The Anxiety of Success: Federer's Road to the U.S. Open

David StarrContributor IJuly 20, 2009

LONDON - JULY 06:  Rafael Nadal of Spain and Roger Federer of Switzerland pose for pictures with after Nadal won in five sets in the final on day thirteen of the Wimbledon Lawn Tennis Championships at the All England Lawn Tennis and Croquet Club on July 6, 2008 in London, England.  (Photo by Julian Finney/Getty Images)

Our modern version of the Farmer's Almanac tells me the U.S. Open looms ahead; my stint in 115 Fahrenheit Phoenix and the homey humidity of Boston reminds me that the dog days of August are just around the corner.  Change happens so rapidly now that who can foretell the results in Flushing Meadow? 

By mid-February just six months ago people openly wondered if Federer would ever win another tournament, much less a major, much less defeat his arch-rival Nadal.  Many thought the Swiss suddenly emotionally unhinged, and was no longer invincible in the eyes of his peers, an invincibility that John McEnroe once said (I paraphrase) was worth a one set handicap. 

Fast forward to late May.  Rafa falls to Soderling, and the world turned.  Federer guts out several tough matches and gets the French monkey off his back.  He then barely ekes out his historic 15th at Wimbledon, featuring a flick of the wrist backhand half volley in the second set tiebreaker that will go down as one of the 10 most improbable and important shots hit in the history of the sport. 

So where are we now?  Rafa waits to return from enforced rest, probably frustrated at what he missed, the loss of number one ranking, and anxious about the severity of the hard court summer.  He probably also feels extra motivation: we shouldn't forget that the Open is the only major he has yet to win, that which would place him in the pantheon of Budge, Perry, Laver, Emerson, Aggassi, and Federer.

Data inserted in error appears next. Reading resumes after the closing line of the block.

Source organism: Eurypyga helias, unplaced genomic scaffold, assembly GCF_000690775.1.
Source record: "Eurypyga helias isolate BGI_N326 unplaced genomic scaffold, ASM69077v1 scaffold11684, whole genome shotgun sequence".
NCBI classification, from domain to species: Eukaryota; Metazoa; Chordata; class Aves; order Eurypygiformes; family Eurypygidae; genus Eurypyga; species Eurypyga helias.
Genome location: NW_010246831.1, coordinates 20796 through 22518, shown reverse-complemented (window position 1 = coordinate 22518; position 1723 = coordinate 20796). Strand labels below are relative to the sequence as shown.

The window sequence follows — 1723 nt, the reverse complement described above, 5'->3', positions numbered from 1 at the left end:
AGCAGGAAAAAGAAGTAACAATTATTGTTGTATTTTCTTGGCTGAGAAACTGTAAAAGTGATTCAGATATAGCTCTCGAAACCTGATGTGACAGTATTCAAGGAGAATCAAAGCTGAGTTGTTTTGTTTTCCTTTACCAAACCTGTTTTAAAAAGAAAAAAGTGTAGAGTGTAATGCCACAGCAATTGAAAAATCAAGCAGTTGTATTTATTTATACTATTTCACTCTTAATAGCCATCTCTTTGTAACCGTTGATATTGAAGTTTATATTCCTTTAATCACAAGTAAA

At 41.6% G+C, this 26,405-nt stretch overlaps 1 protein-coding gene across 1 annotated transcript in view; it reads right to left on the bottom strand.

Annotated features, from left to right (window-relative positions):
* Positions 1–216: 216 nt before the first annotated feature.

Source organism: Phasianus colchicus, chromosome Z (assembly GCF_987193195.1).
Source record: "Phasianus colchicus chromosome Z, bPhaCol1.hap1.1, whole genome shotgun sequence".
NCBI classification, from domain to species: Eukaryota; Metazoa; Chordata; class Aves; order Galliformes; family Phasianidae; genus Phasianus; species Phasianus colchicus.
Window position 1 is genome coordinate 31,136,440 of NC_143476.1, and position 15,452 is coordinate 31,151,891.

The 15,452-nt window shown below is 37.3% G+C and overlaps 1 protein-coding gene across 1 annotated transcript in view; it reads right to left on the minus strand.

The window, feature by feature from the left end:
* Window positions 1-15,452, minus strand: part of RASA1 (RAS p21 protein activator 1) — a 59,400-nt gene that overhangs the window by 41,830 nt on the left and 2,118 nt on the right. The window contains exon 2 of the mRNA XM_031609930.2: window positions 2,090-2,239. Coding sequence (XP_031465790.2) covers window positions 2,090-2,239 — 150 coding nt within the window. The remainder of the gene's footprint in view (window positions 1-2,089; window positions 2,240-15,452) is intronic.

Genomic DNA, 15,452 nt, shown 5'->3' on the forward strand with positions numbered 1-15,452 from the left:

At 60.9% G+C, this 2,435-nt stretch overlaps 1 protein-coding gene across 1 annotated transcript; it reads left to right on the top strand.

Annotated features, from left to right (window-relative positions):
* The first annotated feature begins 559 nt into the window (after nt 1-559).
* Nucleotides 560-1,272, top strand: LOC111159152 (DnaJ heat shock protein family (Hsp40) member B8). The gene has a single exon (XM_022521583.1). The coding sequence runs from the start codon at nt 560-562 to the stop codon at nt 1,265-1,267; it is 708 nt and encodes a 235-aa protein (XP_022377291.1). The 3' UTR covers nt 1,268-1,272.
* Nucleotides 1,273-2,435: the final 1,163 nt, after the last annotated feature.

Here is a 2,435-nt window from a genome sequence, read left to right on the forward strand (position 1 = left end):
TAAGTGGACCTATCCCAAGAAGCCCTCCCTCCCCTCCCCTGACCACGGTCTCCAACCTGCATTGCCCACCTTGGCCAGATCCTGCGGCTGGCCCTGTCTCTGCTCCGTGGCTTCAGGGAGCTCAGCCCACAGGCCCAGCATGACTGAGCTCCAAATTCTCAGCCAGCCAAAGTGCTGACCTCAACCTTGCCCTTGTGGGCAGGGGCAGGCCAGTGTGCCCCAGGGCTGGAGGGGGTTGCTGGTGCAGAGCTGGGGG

As well for purists, the Open's hardness of court (as opposed to Australia's softer surface) represents a four-surface slam for the ages, one that only Aggassi and Federer can claim.  The only question for Rafa will be whether his health, confidence, and performance will match his desire to prove his doubters wrong. 

Federer on the other hand seems to be on a roll.  But much can happen to him.  God willing his wife and new baby will be well, providing him with the positive karma that only that sort of awesome rite of passage can bring.  He will either be extra-rested from missing some tournament time or a bit rusty—who's to say? 

And there's still the Nadal factor.  The Nadal in the head of Federer factor.  It had to annoy Federer at least a little that so many questions in Paris and London featured some version of "does it feel as good to win here knowing that you faced myriad others but not your nemesis?"

In other words, should we asterisk this win?  It's almost akin to pre-Open era when the best couldn't always face each other.  Every amateur win was a bit tainted. 

Laver won the Slam in '62 without facing his chief rivals like Rosewall and Hoad, and he himself virtually asterisked his triumph when he noted (with his characteristic modesty) that he didn't think he was the world's greatest player because he hadn't faced his top rivals.

It is hard to imagine that Nadal is out of Federer's head.  Ironically, the more he beats everyone else the more it reinforces the singularity of his ill-fated rivalry with Rafa.  Federer's astounding six year record (excluding '03) would have been that much greater without Nadal.  Reaching 15 majors changes Nadal's ability to beat Federer, and to beat him mentally not a whit, at least not yet on the court.

Why is that?  Some of it is strategy.  Rafa recognized he had to grow his game or remain an incredible but limited baseliner, especially off the clay. So he improved his serve and volley, and has become generally more creative.  Federer, by contrast, is Swiss to the bone: more conservative about changing his game, right down to finding a coach.

But that's not all that accounts for Nadal's success against Federer.  Some of it is matchup stuff.  Rafa's heavy, high forehand to Federer's backhand is the most obvious. 

Some of it is tactics: Federer's inconsistent aggressiveness in terms of serving and volleying, or chipping and charging Nadal's second serve. 

Some of it is the distortion of the tennis calendar: the fact that they play so often on Nadal's beloved clay (on which he's 9-2 vs. Federer) and almost never on Federer's gorgeous grass.  But at some level we have to ask if by now the matchup is mental;  if Federer feels like the real and presumptive king against everyone else except Nadal. 

That is the excitement awaiting us in Queens.  Each of these players has something to prove, and something to gain.  I don't know who has the edge, because the relative advantages are apples and oranges. 

The fast surface favors the Swiss; the mental edge lies with the Spaniard.  To me the inner mountain seems most imposing.  Federer's historic Paris and London just may make him that much more anxious about proving his mettle against Rafa. 

He still needs to prove to himself, and to the rest of us, that the French and Wimbledon double doesn't deserve a virtual asterisk.  That may prove a heavy burden to bear.